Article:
The Rs.16,000 crore buyback program of TCS will commence on December 18, 2020 and close on January 01, 2021. Shareholders have already approved the buyback of 5.33 crore shares at a maximum price of Rs.3,000 per share. As stipulated by SEBI for such buybacks, the letter of offer will be sent to eligible shareholders by 15 December. TCS has fixed 28 November as the record date for the buyback. There was a virtual lull in buyback of shares after the government imposed buyback tax in 2018 Union Budget. However, with dividends being taxed at peak rates, buyback of shares are back in vogue.
Along the lines of statement in the last monetary policy, the RBI has moved in quickly to tighten regulation of NBFCs. To begin with, only NBFCs with minimum 15% capital adequacy and gross NPAs below 6% for last 3 years will be eligible to declare dividends from FY21. The RBI would make an exception on capital adequacy if the gross NPAs were less than 4%. NBFCs can only pay dividends only out of current year profits and the dividend payout cannot exceed 50%. In fact, the RBI has underlined that deposit-taking NBFCs and systemically important entities should have CRAR of 15% for 3 years. The conditions for non-deposit taking NBFCs will be less stringent. They can pay out dividends if leverage ratio is less than 3X. This regulation shift will force NBFCs to become more accountable like banks.
Supreme Court has asked SEBI to appoint an observer for overseeing the e-voting process at Templeton Mutual Fund for winding up of its 6 schemes that have been shut since late April 2020. In addition, the SC has also stipulated that the results of the e-voting should not be announced. On the other hand, these results will have to be produced before the court in a sealed cover along with the report of observers. The stay on payment of any redemption proceeds to unit holders will continue. Templeton MF had summarily shut down 6 debt funds in late Apr-20 due to illiquidity and redemption pressures.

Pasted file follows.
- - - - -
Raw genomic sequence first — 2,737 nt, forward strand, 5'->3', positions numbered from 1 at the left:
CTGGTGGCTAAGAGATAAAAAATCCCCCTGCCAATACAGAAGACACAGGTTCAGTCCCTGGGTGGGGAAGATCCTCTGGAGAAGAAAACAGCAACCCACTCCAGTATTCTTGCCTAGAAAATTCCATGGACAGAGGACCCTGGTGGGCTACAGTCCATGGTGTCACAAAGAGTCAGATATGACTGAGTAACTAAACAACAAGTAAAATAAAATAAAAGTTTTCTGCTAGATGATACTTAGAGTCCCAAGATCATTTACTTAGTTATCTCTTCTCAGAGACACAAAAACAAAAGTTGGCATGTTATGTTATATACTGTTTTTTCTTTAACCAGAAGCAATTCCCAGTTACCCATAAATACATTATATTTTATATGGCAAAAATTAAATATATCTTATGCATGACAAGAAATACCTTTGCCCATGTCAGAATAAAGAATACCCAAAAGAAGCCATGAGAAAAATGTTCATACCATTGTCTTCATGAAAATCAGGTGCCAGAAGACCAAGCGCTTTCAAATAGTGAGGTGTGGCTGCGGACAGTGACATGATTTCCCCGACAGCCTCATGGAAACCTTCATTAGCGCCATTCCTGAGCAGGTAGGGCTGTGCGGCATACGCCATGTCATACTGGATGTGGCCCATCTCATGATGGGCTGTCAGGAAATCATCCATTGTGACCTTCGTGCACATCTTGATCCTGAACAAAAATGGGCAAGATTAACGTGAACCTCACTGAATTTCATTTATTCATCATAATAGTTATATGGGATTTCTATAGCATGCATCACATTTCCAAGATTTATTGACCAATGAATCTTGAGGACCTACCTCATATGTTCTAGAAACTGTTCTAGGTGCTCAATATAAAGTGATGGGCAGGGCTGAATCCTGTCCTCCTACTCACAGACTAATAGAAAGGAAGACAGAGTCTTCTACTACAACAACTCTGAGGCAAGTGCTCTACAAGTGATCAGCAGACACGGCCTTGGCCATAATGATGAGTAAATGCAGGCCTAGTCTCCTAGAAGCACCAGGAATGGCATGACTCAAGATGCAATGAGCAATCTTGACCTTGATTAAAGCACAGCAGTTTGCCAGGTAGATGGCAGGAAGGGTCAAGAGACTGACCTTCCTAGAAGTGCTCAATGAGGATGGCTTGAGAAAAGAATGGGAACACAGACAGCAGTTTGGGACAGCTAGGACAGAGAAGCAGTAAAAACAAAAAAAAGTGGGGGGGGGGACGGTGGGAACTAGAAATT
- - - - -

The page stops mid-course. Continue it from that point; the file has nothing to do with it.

In a bid to add heft to its divestment push, government will sell 20% stake in IRCTC via an OFS on Thursday and Friday. The total fund raised will be Rs.4,374 crore approximately. While the non-retail bids will be entertained on Thursday, the retail investors can put in their bids on Friday. IRCTC has been one of the stellar performers on the stock exchange in the last one year after the first round of OFS in 2019. Government currently holds 87.4% stake in IRCTC and post the deal their stake will come down below 75%. OFS will help the government inch closer to its full year target of Rs.2.10 trillion.
As the farmer’s protests have picked up steam, the Adani group has strongly denied that it would be in, any ways, a beneficiary of the opening of the agricultural sector to private sector. However, Adani clarified that it neither buys food grains from farmers nor decides the pricing of food grains. Adani group underlined that it only operated grain silos for FCI. Adani also clarified that the FCI bought food grains from farmers and stored them in silos built through a public-private partnership. Apart from the fee income, players like Adani had little say as everything was owned, operated and decided by the FCI.
The Tata-Mistry case took an interesting turn on Wednesday after Harish Salve, the counsel for the Tatas, clarified that the Mistry family had immensely benefited from their holding the Tata Group. For example, value of the Mistry family holding in Tata Sons had grown from Rs.69 crore in 1965 to Rs.58,000 crore in 2016. Hence Salve clarified that the allegations made by Mistry group about mismanagement were largely unfounded. The Mistry family owns 18.4 per cent in Tata Sons and there is a $13 billion gap in valuation of the story by the two entities. Salve also pointed out that the real issue was not Tata mismanagement but a backdoor attempt by Cyrus Mistry to undermine the role of the Tatas in Tata Sons despite Tata Trusts owning 66% in Tata Sons. The hearing will continue on 10-Dec.